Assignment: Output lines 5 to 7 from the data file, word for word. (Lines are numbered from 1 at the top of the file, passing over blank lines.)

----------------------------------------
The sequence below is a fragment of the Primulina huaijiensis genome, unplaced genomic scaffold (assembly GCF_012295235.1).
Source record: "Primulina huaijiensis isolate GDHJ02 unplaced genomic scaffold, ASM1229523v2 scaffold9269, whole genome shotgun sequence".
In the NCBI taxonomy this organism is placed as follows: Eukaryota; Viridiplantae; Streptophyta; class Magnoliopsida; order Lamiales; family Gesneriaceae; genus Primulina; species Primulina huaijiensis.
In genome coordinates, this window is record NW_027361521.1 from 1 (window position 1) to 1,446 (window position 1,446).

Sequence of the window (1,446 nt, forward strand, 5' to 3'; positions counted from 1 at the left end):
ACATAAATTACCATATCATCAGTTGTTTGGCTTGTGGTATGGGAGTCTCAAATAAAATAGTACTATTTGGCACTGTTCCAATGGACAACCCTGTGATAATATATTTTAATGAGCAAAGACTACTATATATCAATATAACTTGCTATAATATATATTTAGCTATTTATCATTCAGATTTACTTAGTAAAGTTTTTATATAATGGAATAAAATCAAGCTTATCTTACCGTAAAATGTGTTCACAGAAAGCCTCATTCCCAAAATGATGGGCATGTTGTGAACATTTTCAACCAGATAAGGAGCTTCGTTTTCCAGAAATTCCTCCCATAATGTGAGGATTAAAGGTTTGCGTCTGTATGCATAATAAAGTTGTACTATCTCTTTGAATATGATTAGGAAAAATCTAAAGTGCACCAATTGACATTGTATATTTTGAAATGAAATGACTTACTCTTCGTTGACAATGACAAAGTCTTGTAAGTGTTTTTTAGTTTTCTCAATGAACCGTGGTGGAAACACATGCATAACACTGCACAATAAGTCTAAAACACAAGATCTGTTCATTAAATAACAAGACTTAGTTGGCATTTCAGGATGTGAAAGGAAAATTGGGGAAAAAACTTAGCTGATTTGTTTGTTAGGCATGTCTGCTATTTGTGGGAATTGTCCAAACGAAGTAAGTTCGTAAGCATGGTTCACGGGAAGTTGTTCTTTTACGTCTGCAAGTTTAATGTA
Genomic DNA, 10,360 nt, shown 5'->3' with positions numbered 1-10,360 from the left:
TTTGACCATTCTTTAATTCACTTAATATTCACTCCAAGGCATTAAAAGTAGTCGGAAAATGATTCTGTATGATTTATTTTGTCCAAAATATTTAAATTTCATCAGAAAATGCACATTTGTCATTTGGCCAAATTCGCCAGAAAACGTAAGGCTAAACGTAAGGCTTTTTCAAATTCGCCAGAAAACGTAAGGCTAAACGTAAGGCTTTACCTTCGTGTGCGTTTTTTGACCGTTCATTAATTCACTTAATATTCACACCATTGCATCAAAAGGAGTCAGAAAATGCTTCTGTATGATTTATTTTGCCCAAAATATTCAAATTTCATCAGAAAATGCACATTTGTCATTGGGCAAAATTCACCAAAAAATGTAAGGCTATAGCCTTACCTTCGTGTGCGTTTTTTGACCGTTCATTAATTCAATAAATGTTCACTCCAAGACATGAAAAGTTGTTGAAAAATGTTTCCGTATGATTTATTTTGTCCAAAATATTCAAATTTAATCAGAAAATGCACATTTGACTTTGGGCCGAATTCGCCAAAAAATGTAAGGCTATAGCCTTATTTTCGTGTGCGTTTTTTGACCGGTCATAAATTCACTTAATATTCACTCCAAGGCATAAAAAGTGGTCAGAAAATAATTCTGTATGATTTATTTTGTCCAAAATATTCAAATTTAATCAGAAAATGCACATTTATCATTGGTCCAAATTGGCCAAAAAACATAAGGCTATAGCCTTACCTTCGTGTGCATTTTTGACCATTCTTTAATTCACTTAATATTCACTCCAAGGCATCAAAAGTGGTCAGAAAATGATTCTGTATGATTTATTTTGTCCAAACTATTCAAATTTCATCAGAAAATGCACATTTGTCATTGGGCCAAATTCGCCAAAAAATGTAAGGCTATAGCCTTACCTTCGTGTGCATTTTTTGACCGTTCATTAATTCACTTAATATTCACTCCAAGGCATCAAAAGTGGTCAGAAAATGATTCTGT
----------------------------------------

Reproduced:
Sequence of the window (1,446 nt, forward strand, 5' to 3'; positions counted from 1 at the left end):
ACATAAATTACCATATCATCAGTTGTTTGGCTTGTGGTATGGGAGTCTCAAATAAAATAGTACTATTTGGCACTGTTCCAATGGACAACCCTGTGATAATATATTTTAATGAGCAAAGACTACTATATATCAATATAACTTGCTATAATATATATTTAGCTATTTATCATTCAGATTTACTTAGTAAAGTTTTTATATAATGGAATAAAATCAAGCTTATCTTACCGTAAAATGTGTTCACAGAAAGCCTCATTCCCAAAATGATGGGCATGTTGTGAACATTTTCAACCAGATAAGGAGCTTCGTTTTCCAGAAATTCCTCCCATAATGTGAGGATTAAAGGTTTGCGTCTGTATGCATAATAAAGTTGTACTATCTCTTTGAATATGATTAGGAAAAATCTAAAGTGCACCAATTGACATTGTATATTTTGAAATGAAATGACTTACTCTTCGTTGACAATGACAAAGTCTTGTAAGTGTTTTTTAGTTTTCTCAATGAACCGTGGTGGAAACACATGCATAACACTGCACAATAAGTCTAAAACACAAGATCTGTTCATTAAATAACAAGACTTAGTTGGCATTTCAGGATGTGAAAGGAAAATTGGGGAAAAAACTTAGCTGATTTGTTTGTTAGGCATGTCTGCTATTTGTGGGAATTGTCCAAACGAAGTAAGTTCGTAAGCATGGTTCACGGGAAGTTGTTCTTTTACGTCTGCAAGTTTAATGTA
Genomic DNA, 10,360 nt, shown 5'->3' with positions numbered 1-10,360 from the left: